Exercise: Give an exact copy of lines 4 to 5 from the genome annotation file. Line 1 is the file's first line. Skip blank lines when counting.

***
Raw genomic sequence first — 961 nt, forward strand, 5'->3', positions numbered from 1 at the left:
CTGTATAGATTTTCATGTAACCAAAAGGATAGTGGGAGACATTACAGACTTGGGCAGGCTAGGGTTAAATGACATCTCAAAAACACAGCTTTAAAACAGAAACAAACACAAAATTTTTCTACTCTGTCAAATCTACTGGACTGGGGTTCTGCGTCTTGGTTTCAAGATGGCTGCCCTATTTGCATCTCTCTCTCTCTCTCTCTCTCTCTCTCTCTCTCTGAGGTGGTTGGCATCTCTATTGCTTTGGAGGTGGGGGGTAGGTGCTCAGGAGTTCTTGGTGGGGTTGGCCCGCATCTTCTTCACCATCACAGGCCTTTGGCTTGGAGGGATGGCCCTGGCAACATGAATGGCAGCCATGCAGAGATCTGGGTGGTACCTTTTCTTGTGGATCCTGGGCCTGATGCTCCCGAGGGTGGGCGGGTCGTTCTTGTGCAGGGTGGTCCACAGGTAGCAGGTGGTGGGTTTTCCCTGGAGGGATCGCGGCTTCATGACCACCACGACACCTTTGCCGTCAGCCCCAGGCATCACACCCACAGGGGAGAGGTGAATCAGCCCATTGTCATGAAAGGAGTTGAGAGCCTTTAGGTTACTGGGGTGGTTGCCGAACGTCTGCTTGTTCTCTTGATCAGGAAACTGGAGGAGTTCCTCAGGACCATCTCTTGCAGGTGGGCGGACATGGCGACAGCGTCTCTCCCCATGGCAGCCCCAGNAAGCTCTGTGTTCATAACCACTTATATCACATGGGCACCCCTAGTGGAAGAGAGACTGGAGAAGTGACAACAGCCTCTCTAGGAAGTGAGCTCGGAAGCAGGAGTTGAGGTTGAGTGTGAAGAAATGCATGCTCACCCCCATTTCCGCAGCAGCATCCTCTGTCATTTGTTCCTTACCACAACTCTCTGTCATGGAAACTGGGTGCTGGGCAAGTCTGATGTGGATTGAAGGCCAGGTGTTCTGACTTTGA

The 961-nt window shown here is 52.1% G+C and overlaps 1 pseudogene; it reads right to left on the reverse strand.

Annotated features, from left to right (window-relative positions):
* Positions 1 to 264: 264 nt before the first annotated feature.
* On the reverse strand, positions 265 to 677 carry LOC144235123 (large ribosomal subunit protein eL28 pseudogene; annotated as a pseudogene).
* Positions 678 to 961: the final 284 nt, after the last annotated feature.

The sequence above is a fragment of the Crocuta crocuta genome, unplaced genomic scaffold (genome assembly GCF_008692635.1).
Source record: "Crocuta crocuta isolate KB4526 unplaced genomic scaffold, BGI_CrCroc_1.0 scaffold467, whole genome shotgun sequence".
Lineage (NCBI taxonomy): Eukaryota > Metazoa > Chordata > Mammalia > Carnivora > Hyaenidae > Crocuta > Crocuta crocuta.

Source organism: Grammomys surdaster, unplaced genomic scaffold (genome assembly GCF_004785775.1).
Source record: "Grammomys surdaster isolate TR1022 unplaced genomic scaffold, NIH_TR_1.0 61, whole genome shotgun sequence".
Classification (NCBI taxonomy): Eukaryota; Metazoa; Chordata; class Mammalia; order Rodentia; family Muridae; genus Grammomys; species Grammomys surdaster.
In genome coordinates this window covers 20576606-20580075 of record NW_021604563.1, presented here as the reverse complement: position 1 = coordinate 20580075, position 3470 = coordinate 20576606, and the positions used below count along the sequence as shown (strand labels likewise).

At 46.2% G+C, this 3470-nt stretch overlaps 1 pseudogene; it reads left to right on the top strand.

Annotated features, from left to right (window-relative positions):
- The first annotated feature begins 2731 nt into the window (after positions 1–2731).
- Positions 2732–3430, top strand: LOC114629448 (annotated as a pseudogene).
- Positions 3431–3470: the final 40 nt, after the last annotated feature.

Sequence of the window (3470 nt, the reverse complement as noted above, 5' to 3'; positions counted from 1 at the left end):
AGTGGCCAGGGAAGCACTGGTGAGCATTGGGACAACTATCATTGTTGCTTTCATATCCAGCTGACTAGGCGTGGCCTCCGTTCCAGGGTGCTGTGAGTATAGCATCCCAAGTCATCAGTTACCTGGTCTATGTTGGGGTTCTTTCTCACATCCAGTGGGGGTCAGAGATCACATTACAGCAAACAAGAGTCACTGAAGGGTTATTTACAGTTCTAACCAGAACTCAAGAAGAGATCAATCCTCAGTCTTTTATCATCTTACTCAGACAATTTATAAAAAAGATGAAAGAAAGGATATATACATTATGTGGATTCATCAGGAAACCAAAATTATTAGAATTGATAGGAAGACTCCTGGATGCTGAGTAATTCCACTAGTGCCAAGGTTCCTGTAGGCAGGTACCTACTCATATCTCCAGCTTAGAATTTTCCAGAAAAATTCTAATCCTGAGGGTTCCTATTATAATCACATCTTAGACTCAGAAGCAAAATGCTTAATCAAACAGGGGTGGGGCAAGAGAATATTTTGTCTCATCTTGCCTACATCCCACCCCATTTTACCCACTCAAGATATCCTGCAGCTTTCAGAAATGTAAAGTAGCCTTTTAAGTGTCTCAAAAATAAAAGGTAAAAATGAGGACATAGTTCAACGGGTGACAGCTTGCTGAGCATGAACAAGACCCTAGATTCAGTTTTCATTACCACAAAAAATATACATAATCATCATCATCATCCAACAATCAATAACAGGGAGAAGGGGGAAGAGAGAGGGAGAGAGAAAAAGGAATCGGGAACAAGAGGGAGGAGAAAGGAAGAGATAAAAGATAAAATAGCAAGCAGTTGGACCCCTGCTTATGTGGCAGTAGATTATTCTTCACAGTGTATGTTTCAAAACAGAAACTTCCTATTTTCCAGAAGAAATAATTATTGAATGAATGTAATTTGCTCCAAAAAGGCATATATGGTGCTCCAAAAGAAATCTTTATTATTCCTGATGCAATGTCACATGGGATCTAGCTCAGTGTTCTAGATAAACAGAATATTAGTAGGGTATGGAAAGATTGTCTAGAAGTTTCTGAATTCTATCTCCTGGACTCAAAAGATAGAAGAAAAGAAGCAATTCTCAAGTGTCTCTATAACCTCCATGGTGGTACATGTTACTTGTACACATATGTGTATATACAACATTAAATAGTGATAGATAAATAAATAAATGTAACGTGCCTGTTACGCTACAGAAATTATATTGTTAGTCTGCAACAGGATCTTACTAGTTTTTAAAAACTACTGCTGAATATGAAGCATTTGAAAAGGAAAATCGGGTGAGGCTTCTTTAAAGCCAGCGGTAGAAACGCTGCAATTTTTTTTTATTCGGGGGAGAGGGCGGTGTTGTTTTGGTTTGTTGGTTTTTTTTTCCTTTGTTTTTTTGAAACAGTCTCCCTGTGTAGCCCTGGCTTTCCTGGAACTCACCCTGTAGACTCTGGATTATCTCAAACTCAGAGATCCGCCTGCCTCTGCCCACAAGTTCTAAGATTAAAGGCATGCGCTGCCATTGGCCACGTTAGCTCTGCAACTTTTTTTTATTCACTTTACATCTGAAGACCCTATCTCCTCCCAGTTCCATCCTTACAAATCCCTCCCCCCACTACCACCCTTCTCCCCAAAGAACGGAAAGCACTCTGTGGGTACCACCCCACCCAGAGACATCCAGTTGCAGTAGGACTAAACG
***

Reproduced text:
Annotated features, from left to right (window-relative positions):
* Positions 1 to 264: 264 nt before the first annotated feature.